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Choices, choices: Golf, PM holidays, or paid parental leave?

Written By: - Date published: 6:40 am, April 16th, 2012 - 40 comments
Categories: Minister for Overseas Holidays - Tags: , ,

Having had 4 weeks off at New Years, a week fluffing around in Korea, and a week’s holiday in Europe, Key is in Indonesia, where his first order of business was a round of golf followed by a BBQ.

While searching for an image of this for a caption contest, I learned something: You know how Key and Boag were both at the same golf tournament when the Nat Civil War blew open? Turns out you and I paid the $500K prize for that tournament.

On an unrelated note, we definitely can’t afford to extend paid parental leave.

40 comments on “Choices, choices: Golf, PM holidays, or paid parental leave?”

  1. A different tone and room for progress on Paid Parental Leave?

    Key: “I think everyone acknowledges mothers having more time with their infants would be an important thing to support. We’re saying yes it’s an important issue, yes we’d love to extend it”.

    English: “…there would still be a conversation about the issue and the Government welcomed that”.

    Shearer: “”It’s important that we move beyond partisan bickering over this important issue and seek ways to advance…”

    The only issue seems to be when we can afford it.

    Can the bill proceed with the added proviso that it starts when we are back in surplus?

    Or could an agreement be reached where one of the power company asset sales allowed an additional 10% of non-voting shares to cover the cost?

    Is there a possible (affordable) Parental Leave solution?

    • Te Reo Putake 1.1

      How about we don’t give away those assets and instead, use the income stream to pay for PPL, Pete? That actually makes financial sense, as you know, but this Government is not about monetary responsibility is it?

      • Pete George 1.1.1

        But that would mean more borrowing, something we need to avoid.

        The asset sale suggestion was a bit tongue in cheek, but if a party wants new policies implemented when they are in opposition there has to be a way to pay for them as a part of the deal.

        • mickysavage 1.1.1.1

          No Pete only those who cannot see past six months ahead of them would think this was a good idea. Long term if an asset returns 18% but interest rates are 6% you would have to be an economic imbecile to think it was a good idea to sell to pay down debt.

          • Tom Gould 1.1.1.1.1

            So the government borrows $500,000 to pay for a golf tournament? How did that escape the eagle eyed scrutiny of the MSM? Oh that’s right, they were looking the other way. But not in the direction of Key taking a two week ‘holiday’ in Europe. No story there.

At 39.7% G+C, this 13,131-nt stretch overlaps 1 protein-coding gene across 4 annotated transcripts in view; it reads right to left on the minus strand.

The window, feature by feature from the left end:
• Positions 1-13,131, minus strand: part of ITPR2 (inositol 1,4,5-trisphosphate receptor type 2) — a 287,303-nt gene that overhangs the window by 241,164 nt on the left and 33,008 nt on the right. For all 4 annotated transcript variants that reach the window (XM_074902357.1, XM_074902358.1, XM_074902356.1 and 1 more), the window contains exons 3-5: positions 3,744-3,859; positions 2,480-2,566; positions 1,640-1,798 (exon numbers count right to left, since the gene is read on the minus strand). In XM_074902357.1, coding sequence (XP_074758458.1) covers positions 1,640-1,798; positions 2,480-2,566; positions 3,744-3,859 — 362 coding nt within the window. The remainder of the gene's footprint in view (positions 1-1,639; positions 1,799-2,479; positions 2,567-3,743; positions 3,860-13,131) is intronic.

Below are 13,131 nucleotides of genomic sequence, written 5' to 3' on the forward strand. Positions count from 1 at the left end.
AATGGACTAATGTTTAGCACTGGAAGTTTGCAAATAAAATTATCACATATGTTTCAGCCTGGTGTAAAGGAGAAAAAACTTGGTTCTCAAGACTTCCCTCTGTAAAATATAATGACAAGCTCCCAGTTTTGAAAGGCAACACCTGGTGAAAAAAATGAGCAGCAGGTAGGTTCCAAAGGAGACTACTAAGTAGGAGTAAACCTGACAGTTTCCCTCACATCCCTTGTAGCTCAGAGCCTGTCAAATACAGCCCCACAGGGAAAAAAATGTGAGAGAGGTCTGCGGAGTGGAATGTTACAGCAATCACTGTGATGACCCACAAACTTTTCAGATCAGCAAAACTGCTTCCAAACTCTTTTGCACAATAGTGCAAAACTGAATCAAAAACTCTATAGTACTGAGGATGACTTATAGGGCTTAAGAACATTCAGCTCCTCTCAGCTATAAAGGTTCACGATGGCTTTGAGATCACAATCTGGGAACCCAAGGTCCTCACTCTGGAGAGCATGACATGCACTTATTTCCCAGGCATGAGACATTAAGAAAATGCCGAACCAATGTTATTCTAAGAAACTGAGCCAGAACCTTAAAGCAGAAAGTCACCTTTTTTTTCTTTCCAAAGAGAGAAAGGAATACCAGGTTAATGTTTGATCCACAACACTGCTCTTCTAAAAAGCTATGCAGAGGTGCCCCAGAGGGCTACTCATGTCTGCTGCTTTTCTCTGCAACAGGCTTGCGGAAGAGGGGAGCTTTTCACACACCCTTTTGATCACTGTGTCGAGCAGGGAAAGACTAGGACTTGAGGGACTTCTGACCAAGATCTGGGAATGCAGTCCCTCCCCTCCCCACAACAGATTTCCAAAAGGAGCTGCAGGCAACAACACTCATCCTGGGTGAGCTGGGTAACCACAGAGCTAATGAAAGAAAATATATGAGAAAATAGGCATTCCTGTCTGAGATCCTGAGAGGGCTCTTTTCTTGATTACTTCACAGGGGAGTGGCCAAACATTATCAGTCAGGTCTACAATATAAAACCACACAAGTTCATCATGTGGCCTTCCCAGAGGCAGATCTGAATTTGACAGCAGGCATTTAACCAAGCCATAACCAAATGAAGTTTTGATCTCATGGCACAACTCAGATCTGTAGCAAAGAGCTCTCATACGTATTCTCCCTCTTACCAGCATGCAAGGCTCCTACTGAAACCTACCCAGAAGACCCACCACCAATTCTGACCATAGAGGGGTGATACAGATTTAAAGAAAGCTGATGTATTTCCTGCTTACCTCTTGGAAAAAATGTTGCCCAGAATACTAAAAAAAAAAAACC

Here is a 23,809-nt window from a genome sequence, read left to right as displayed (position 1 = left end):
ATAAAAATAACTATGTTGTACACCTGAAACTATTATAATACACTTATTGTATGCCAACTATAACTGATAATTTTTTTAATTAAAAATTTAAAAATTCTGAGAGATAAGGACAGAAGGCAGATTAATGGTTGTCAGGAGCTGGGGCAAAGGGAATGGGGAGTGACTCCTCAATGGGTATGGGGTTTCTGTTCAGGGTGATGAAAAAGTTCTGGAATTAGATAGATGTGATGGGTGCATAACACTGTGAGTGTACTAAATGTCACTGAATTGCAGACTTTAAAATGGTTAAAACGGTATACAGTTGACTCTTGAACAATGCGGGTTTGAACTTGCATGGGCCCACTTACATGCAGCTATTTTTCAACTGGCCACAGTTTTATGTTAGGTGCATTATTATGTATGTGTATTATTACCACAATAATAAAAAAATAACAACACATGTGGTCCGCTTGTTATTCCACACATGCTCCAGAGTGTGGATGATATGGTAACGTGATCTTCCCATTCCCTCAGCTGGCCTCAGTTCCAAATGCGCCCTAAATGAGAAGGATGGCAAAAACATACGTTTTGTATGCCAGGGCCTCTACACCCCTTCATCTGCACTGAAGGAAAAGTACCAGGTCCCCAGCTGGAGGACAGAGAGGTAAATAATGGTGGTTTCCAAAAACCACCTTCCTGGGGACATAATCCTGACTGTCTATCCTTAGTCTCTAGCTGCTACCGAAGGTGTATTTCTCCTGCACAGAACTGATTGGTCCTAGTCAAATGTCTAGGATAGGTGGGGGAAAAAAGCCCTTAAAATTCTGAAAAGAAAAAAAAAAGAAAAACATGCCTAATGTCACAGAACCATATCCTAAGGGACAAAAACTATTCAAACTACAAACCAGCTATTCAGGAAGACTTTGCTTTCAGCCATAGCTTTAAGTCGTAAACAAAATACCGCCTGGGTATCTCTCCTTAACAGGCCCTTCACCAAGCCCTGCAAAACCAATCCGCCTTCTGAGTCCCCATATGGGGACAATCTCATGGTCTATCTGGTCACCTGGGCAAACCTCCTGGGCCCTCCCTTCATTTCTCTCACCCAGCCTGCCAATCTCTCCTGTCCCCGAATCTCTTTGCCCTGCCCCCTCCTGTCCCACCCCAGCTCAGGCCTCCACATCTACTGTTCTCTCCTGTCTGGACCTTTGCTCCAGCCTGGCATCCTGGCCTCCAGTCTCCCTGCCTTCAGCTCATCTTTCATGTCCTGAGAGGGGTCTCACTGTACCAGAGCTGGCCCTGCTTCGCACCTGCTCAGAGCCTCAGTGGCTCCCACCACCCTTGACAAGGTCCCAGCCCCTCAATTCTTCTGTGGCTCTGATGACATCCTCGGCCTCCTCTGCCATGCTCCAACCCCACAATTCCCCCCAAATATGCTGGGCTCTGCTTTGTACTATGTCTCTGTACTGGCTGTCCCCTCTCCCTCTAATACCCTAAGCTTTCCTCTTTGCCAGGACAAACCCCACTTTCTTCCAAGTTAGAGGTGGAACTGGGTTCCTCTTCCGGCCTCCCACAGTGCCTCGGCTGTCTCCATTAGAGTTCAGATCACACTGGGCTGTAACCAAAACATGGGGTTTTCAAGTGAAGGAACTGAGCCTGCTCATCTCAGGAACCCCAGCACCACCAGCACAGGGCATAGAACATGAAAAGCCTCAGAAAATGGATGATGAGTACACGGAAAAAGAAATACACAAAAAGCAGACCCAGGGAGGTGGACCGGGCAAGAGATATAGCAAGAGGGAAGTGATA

• Colonial Viper 1.1.1.1.2

            Long term if an asset returns 18% but interest rates are 6%

            The NZ Government can secure international funds at 3% p.a. or less.

          • Dan Hansen 1.1.1.1.3

            You do realise even if they were returning 18% (i suspect normalised return much much lower) but lets for the moment assume you right….

            …that the sale price would be such the the actual return to investors whould gravite towards 6% and proceeds to the Government would increase accordingly

            If you dont believe look at yields on IPOS over last few decades – will be in range of 5% to 8% max

        • (A different) Nick K 1.1.1.2

          I think that the government is talking up / manufacturing a debt crisis to make it the focus of all policy.

          There is good debt and bad debt, if the debt is to get money for things that will continue to make money long term then its not the issue its being made out to be.

          To make an analogy borrowing to start a business that will grow into something profitable isn’t something to be avoided. Likewise borrowing to give children the best possible opportunity to be healthy, well adjusted and productive members of society is something that should be shot down on purely financial terms.

          Anyway I find it a little bit encouraging that Key is willing to discuss, maybe they can even vote for the bill in its first reading and not look like a lame duck government having policy go past it against its will.

          He’s still wrong about the veto though, it might not strictly be undemocratic but the way it was announced, when it was announced was clearly in order to have a chilling effect on public engagement at select committee and steal momentum from Labour on this issue. When this is against the will of parliament you are treading a fine line.